FRANCIS E. WARREN AIR FORCE BASE, Wyo. - It started at age 5,
when he was given a choice for Christmas gifts.
"My mom was
like, you can do martial arts, or play guitar," he said. "I got a
guitar for Christmas."
22 years old, Airman 1st Class Dylan Westmoreland, 90th Security
Forces Squadron defender and Antlers, Oklahoma, native, has been
pursuing his dream of country music stardom since then.
an album release, he is hoping it will give him the credibility he
needs to fulfill his musical aspirations.
"I'm excited for him," said Airman 1st Class
Chris Bartling, a friend and fellow 90th SFS defender. "I believe
he's talented, determined and driven enough [to] succeed. I can't
wait to be there when it happens, not only because I care about him,
[but also because of the] struggle he has gone through to get to
where he is."
Westmoreland said he chose the guitar
because he was inspired by watching his uncle, Tim Westmoreland,
play. He started taking guitar lessons shortly after that Christmas,
but sadly those guitar lessons were short-lived, as he would later
be forced to quit.
"At about 8, I quit going to lessons," he
said. "The car broke down and we couldn't go back and forth [to
This setback did not stop Westmoreland from
practicing what he already learned.
"I kept playing, I kept
picking it up, I kept messing around with the guitar," he said. "I
started listening to the radio and taught myself how to play from
From the age of 8, Westmoreland continued to build on
the foundation of what he had learned. He began to regularly sing
and play in church throughout his childhood.
He gained public
attention for his musical abilities when he played in his high
school's jazz band, he recalled.
His teachers, recognizing
his musical talent, collaborated with school officials and scheduled
Westmoreland to play for Antlers High School's veterans memorial
program to honor veterans. Westmoreland was asked to cover a Toby
Keith song, but he had his own plan.
"I wrote my own song,"
he said. "It was called 'Pledge of Allegiance to the Soldiers,' and
I played that at the memorial program. That's when I started getting
noticed. That's when I started playing shows - talent shows, and
things like that."
After winning second place in his region
for the largest country music talent show, called Country Showdown,
he began booking regular gigs in a local casino after high school.
It wasn't until spring 2011, when he submitted an audio file of
a song he wrote entitled, "Country to the Bone," to a local music
group in Oklahoma, that Westmoreland saw a glimmer of hope in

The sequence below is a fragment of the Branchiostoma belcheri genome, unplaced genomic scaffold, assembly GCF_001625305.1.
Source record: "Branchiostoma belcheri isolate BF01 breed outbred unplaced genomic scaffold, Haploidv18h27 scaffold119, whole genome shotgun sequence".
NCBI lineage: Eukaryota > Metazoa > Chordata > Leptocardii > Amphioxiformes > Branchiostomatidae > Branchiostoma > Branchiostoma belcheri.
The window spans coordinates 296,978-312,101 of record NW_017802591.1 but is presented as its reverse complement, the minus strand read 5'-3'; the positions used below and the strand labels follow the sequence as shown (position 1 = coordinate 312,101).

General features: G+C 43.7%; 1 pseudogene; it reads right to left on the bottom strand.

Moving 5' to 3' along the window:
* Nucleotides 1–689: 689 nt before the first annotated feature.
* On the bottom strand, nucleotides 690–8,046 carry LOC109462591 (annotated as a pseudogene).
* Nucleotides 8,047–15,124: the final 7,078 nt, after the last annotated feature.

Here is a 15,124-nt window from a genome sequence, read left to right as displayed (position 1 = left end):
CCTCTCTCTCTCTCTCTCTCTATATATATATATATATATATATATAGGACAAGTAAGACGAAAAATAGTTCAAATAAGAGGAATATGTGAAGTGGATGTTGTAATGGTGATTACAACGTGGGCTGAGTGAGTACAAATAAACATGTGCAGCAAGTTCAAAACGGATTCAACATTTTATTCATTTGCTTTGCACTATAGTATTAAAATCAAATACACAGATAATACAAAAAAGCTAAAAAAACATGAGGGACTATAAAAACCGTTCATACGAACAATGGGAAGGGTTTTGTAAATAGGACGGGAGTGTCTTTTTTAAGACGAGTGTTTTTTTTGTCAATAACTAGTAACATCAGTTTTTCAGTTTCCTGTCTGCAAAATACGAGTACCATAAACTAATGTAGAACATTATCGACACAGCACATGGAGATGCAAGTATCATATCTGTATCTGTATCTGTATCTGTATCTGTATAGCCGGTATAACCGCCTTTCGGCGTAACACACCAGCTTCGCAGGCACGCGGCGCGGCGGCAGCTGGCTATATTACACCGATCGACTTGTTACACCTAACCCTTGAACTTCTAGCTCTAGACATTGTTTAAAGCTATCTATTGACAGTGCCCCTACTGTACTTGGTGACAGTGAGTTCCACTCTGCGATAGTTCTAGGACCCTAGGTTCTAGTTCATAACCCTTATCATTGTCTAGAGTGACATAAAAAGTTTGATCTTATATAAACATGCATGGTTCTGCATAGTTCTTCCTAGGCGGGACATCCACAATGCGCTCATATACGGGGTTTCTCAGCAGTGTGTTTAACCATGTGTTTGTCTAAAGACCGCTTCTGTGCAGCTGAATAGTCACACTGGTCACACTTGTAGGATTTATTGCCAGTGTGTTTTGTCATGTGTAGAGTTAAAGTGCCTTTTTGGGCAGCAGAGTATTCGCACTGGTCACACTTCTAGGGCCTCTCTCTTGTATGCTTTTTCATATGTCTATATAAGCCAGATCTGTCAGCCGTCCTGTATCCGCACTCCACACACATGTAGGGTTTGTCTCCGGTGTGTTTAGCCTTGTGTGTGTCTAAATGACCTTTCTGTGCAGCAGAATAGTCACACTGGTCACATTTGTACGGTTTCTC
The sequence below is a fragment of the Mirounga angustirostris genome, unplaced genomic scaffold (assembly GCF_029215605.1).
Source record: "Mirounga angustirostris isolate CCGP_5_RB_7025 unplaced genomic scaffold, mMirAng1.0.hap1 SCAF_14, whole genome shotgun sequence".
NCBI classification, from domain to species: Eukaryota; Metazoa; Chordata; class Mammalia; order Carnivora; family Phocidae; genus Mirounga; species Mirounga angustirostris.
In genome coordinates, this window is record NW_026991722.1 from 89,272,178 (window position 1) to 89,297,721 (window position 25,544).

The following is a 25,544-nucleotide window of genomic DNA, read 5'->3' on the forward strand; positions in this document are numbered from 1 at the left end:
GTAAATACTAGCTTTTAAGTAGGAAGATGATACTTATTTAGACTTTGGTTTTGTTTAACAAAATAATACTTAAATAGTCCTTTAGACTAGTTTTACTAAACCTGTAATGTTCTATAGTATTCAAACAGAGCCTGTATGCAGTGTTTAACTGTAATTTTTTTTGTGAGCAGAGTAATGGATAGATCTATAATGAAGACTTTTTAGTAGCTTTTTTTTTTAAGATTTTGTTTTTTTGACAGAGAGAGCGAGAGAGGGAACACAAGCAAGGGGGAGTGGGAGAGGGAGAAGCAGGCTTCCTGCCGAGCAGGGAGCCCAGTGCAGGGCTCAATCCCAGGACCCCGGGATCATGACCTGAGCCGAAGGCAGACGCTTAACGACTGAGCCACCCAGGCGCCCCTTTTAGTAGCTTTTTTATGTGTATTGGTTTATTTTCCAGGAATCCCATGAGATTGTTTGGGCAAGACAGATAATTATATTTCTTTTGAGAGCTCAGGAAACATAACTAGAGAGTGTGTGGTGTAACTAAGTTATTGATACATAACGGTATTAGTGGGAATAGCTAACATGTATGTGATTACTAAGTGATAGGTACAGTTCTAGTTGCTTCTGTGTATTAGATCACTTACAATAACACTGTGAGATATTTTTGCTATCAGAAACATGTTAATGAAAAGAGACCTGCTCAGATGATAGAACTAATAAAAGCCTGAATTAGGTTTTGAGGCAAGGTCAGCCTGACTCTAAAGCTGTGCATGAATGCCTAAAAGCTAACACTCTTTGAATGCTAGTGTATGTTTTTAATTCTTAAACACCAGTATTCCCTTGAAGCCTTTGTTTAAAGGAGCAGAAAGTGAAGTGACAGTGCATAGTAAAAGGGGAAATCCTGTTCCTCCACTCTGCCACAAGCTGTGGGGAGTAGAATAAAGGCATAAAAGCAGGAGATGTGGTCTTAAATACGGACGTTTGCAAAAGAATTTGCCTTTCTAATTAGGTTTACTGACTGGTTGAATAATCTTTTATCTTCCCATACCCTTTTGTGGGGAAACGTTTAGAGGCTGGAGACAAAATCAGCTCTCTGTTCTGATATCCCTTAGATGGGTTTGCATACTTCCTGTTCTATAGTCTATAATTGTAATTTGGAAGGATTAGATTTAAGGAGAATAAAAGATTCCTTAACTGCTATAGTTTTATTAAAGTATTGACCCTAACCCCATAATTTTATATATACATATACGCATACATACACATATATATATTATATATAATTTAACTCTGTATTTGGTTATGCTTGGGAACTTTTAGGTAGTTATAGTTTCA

getting his music out to the country music world.
completely forgot I had sent anything to them," he said. "About
eight months later, I got a call."
The music group showed
interest in his music and explained how they could assist in his
musical endeavors, he said. They wanted to eventually help record an
album for him when the time was right. That time would not be until
As time passed, circumstances in his life at
that time spurred Westmoreland to consider military service.
"I had been thinking about joining the military for a while," he
said. "I was working in the oil fields, and wanted some stability.
I've seen a whole crew get fired on the spot"
enlisted in the Air Force in March 2014, to become a security forces
Airman. After completing basic training and technical school, he was
contacted again by the music group letting him know they were ready
for him to come in the studio to record his album.
really excited," he said. "This was my chance finally, to be able to
record an album."
Upon completion of the album, Westmoreland
arrived at F.E. Warren Air Force Base in December and transitioned
into base defense operations.
"He's an all-around good
[Airman]," said Senior Airman Anthony McCord, Westmoreland's
Once McCord became Westmoreland's supervisor, he
recognized Westmoreland as a "unique individual with a lot of
"He acts like a singer," he said.
Standing at 6 feet and 3 inches, with a slender, athletic build,
Westmoreland looks like a country singer too.
expressed a sense of relief when he completed his album with eight
"I finally made it a step towards actually
getting the album done and getting that publicity and somebody
behind me," he said. "It's very hard to get anybody behind you
With a recorded studio album ready to be released
and the support of the music group back home in Oklahoma, he hopes
the album release will be the push he needs to get brand-name
Bartling further expressed his support for
Westmoreland after having heard the album.
"I was highly
impressed with it," Bartling said. "Westmoreland always told me he
was a good singer and songwriter. He's my friend and I took his word
for it, but then, when I sat down and heard it, I was like, this
should be on the radio."
U.S. Air Force Article and photo by Lan Kim
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